'Completed by flawless recording quality—immediate, vivid and truthful, but never oppressive (dynamics are faithfully captured)—this is a quite outstanding and revelatory issue' (ClassicalSource.com)
The Romantic Sketches for the Young Op 54 were composed in response to a plea for something ‘of moderate difficulty’ from Medtner’s German publisher, who had been hesitant in taking the huge commercial risk of publishing the massive Sonatas romantica and minacciosa (Op 53 Nos 1 and 2) in view of the volatile inflation prevalent at the time (1932). Medtner rather huffily obliged with four new Skazki, each preceded by a Prelude. Despite the imposed restrictions, Medtner found something unique to say in each piece. Especially worthy to sit beside their adult counterparts are the radiant Hymn (in C major in common with his other works with overtly religious connotations) and its companion The Beggar. The gentle rain which descends from the top of the keyboard towards the Hymn’s close seems to combine a poetic purpose with a didactic one since the white-note figuration has a feel of a keyboard exercise. The lamentations of the Skazka evoke that mixture of pity and contempt meted out to beggars and other unfortunates in nineteenth-century Russian literature. The Beggar was to be the last Skazka for solo piano, but the story does not quite end there, for the Two Pieces for two pianos, Op 58, are also Skazki, and one could argue that the third Piano Concerto, Op 60 (after Lermontov’s poem Rusalka), is the grandest Skazka of all.

from notes by Hamish Milne © 2007

Les Esquisses romantiques pour la jeunesse, op. 54, Medtner les composa pour répondre à son éditeur allemand qui le pressait d’écrire quelque chose de «modérément difficile»—face à l’inflation alors instable (1932), ce dernier avait hésité à prendre l’énorme risque commercial de publier les monumentales Sonates romantica et minacciosa (op. 53 nos 1 et 2). Medtner s’exécuta, plutôt avec mauvaise humeur, et produisit quatre nouveaux Skazki, chacun précédé d’un Prélude. Malgré les restrictions imposées, il trouva, à chaque fois, quelque chose d’unique à dire. La radieuse Hymne (en ut majeur, comme toutes les œuvres medtneriennes à connotation ouvertement religieuse) et son pendant Le mendiant sont tout particulièrement dignes de figurer aux côtés des Skazki pour adultes. La douce ondée qui descend du haut du clavier, vers la fin de l’hymne, semble marier desseins poétique et didactique tant la figuration en touches blanches sent les exercices de clavier. Les lamentations du skazka évoquent cette pitié teintée de mépris que l’on rencontre chez les mendiants et autres infortunés qui peuplent la littérature russe du XIXe siècle. Le mendiant fut l’ultime Skazka pour piano solo de Medtner, même si l’histoire ne s’arrêta pas tout à fait là: les Deux pièces pour deux pianos, op. 58 sont, elles aussi, des Skazki et l’on pourrait avancer que le Concerto pour piano no 3, op. 60 (d’après le poème Roussalka de Lermontov) est le plus grandiose de tous les Skazki.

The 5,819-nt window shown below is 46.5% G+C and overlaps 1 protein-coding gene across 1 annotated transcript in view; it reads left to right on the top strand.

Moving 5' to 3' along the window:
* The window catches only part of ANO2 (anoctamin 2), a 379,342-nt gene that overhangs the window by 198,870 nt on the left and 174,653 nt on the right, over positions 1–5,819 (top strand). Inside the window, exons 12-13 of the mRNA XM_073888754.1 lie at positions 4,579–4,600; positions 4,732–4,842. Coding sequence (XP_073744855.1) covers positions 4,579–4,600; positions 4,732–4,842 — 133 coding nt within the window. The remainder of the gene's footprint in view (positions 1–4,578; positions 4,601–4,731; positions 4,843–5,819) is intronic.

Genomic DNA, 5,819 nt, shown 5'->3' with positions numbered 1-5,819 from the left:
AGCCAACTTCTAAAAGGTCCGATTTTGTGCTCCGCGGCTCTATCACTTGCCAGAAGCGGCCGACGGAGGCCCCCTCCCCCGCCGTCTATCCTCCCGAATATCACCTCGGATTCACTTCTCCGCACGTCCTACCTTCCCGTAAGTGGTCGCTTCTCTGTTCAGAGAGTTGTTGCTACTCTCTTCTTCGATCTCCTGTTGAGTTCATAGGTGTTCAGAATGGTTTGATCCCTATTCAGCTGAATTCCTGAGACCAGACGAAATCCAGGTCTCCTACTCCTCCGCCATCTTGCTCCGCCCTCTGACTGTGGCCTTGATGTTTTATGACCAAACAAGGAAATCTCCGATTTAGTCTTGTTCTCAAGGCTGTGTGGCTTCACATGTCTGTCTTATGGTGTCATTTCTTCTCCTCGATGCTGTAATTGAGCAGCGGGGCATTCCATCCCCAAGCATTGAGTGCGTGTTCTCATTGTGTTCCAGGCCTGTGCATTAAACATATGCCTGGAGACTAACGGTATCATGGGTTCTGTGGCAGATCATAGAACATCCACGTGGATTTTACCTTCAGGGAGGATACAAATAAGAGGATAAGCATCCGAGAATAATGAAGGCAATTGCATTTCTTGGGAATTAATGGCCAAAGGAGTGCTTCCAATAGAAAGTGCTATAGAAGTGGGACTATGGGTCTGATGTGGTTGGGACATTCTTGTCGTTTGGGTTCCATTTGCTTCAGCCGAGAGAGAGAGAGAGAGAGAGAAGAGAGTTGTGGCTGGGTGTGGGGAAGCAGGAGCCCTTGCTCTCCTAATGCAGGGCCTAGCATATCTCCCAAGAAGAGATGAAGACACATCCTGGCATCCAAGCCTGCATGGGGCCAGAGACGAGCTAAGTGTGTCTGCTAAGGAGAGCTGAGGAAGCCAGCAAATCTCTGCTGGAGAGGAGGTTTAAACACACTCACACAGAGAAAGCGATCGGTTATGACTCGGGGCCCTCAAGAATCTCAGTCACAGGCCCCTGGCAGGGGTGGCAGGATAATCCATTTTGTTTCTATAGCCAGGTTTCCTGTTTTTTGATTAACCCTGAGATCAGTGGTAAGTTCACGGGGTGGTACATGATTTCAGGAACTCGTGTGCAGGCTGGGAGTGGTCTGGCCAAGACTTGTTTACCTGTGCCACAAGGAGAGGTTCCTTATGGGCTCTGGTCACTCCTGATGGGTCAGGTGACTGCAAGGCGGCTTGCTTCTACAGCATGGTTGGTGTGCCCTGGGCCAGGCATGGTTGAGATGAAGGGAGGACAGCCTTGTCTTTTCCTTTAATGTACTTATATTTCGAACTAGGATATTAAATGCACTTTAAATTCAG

extrait des notes rédigées par Hamish Milne © 2007
Français: Hypérion

Die Romantischen Skizzen für die Jugend, op. 54 wurden auf die Bitte von Medtners deutschem Verleger für etwas „von mittlerem Schwierigkeitsgrad“ geschrieben; angesichts der unberechenbaren Inflation zu dieser Zeit (1932) zögerte er, das große finanzielle Risiko einzugehen, die beiden massiven Sonaten romantica und minacciosa (op. 53, Nr. 1 und 2) herauszubringen. Medtner erfüllte die Bitte etwas gereizt mit vier neuen Skazki, denen er jeweils ein Präludium voranstellte. Trotz der auferlegten Beschränkungen, fand Medtner für jedes Stück etwas einzigartiges. Besonders würdig, neben ihren erwachsenen Gegenstücken zu sitzen, sind die glänzende Hymne (in C-Dur wie all seine anderen Werke mit offen religiösen Assoziationen) und ihr Gegenstück Der Bettler. Der sanfte Regen, der gegen Ende der Hymne vom hohen Register der Klaviatur rieselt, scheint eine poetische Absicht mit einer didaktischen zu verbinden, da die Figuration auf den weißer Taste den Anklang an eine Fingerübung hat. Die Lamentationen der Skazka rufen die Mischung von Mitleid und Verachtung hervor, die in der russischen Literatur des 19. Jahrhunderts Bettlern und anderen in unglücklichen Umständen Befindlichen entgegengebracht wurde. Der Bettler sollte die letzte Skazka für Soloklavier sein, aber die Geschichte hört nicht hier auf, denn die Zwei Stücke für zwei Klaviere, op. 58, sind ebenfalls Skazki und man könnte sagen, dass das Dritte Klavierkonzert, op. 60 (nach Lermontows Gedicht Rusalka) die größte seiner Skazki ist.

aus dem Begleittext von Hamish Milne © 2007
Deutsch: Renate Wendel